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View Diary: Saddam Captured; What's Next? (459 comments)

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  •  Re: Saddam Captured; What's Next? (3.33)
    Steve -
    Love your posts, but that is just silly.  

    This is good news. Period. The failure to capture Saddam could only been an enormous symbol of American incompetence in Iraq. I am certain the failure to capture Saddam embolden resistance fighters.   The Baath regime was based on one person.  As long as that person remained at large, his party remained a factor.  

    I fail to see how this can be anything but good news for Bush.   If, as you say, organized elements call for the US to leave (and a lot of them are NOT calling for that yet)- this will help Bush accelerate the withdrawal of US troops before the election.  

    The big question in Iraq in the long term is what the "resistance" is.  Is it nationalist?  Is it Islamicist?  Or is it only the remnants of the Baath regime?   This is a hard question to answer, since most the reporting and analysis doesn't really try to look at the facts but simply makes assumptions based on the writer's ideological preconceptions.   For the left, the US war is illegal, and hence its opposition must be nationalist.   For the right, the US is being attacked by the remnants of the hated Saddam regime.    The truth is, I don't think anyone really knows much about the people conducting the attacks against US troops - it is hard to get an interview with a suicide bomber.   Though if the attacks were by nationalists, I would expect that attacks on US troops occur everywhere - but instead they seem centered in areas where the Baath regime was strongest.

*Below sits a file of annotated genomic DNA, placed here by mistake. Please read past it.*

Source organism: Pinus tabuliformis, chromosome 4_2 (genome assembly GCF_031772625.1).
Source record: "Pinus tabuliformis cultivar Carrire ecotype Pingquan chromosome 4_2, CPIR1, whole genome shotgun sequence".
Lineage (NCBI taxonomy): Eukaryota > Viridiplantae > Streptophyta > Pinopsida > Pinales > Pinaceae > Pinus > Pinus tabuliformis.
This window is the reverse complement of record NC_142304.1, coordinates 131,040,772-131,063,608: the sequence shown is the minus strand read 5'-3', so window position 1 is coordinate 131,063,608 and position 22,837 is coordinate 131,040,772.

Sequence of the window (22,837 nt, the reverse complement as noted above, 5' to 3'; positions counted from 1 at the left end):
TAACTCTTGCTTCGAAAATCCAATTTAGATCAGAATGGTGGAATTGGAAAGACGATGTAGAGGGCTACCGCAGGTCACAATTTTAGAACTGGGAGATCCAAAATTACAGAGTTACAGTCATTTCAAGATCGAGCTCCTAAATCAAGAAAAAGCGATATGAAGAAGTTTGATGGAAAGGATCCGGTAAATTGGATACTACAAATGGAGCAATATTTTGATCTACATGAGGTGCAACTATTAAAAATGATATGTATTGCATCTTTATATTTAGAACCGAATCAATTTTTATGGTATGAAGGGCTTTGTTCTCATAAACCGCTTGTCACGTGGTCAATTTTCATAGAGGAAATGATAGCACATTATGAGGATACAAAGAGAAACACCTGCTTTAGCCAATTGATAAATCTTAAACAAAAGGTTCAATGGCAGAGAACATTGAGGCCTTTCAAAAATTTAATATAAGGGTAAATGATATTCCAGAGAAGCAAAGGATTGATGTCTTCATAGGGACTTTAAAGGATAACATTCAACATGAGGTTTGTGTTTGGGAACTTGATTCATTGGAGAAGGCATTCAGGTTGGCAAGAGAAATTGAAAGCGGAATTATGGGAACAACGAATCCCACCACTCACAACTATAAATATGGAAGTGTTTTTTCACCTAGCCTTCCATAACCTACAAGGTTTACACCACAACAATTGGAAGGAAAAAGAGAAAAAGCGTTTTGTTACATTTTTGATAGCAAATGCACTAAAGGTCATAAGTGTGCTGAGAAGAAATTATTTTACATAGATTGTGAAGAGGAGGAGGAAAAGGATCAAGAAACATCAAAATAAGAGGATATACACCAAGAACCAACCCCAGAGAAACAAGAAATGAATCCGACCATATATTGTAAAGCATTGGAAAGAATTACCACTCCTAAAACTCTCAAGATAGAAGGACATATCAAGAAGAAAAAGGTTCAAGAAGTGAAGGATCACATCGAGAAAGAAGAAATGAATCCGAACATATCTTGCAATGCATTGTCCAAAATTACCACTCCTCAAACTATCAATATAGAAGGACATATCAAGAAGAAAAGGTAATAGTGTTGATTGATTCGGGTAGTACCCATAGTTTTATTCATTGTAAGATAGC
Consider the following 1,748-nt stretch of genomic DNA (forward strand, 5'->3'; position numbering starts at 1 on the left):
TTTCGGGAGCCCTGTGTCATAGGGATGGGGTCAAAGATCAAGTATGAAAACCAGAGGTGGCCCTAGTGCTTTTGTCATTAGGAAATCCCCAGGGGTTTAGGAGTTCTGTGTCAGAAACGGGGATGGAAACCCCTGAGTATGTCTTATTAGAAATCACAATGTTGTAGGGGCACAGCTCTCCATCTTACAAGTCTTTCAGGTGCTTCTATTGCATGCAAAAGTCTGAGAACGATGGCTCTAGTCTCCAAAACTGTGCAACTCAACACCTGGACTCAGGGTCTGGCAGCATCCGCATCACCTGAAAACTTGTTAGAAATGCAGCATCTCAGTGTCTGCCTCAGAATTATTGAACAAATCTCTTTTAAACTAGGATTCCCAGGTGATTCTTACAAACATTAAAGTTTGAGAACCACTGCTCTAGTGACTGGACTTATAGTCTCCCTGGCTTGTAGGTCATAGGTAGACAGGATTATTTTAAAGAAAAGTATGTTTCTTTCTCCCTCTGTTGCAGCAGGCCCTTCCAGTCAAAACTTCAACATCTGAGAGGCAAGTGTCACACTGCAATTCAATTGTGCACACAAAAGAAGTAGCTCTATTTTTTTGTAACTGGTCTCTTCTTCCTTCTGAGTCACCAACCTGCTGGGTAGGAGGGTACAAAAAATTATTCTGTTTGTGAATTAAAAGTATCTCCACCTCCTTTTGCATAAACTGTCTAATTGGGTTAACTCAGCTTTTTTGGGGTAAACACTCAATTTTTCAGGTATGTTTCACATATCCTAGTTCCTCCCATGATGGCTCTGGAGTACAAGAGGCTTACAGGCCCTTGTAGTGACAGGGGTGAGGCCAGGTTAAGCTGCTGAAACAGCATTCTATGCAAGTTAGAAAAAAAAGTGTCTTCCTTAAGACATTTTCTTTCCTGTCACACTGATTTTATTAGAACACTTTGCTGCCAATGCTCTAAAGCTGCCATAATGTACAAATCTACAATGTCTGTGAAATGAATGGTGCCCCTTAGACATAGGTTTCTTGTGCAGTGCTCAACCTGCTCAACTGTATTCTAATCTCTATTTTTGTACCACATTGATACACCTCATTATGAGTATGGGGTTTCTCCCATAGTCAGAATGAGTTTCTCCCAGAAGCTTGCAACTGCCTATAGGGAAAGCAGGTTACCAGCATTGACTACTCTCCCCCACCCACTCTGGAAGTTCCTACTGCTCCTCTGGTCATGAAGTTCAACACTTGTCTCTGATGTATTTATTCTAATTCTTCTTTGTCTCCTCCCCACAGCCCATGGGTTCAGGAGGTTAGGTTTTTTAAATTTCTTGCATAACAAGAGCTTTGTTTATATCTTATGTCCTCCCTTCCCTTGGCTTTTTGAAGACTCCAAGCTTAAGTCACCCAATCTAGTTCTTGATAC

•  Re: Saddam Captured; What's Next? (none)
      Where do I get the cool aid?

      Why did the US invade Iraq? WMD? Saddam was a bad man? To promote democracy in the Middle East?

      It is simple. We invaded Iraq to establish a permanent military presence in the ME oil fields!!!! What the hell is so difficult to see here? All the rest is just psyops shit for an increasingly brain dead US electorate!

      The immediate goal is to set up a ruthless, authoritarian proxy government that can maintain order and provide legitimacy for long term US miilitary involvement. The WSJ is for it. The boys that meet in Davos, CH every year are for it. The thugs that planned this operation sort of stepped on their dicks but where there is a will there is a way. The Pentagon and State Dept have decades of experience in Central & South America which are both brimming over with democracy ushered in by US funded death squads. We can do this!

      In terms of the real world consequences nothing has changed except Bush gets a bump in the polls. Sadam was completely ineffective at preventing the US ground offensive from rolling over his 3rd rate army. It is likely he has played no role in the resistance since. Iraq is still a bastard state with 3 tribal constituencies that are unlikely to ever get along in any meaningful way.

      The long term forecast is escalating violence in Iraq, escalating US involvement, rapidly escalating federal debt and long term crippling economic outcomes. In short decades of misery for our people and the Iraqis. But as Molly Ivins recently pointed out, Republicans don't want to govern, they want to rule. And fear is the one tool that they know how to use.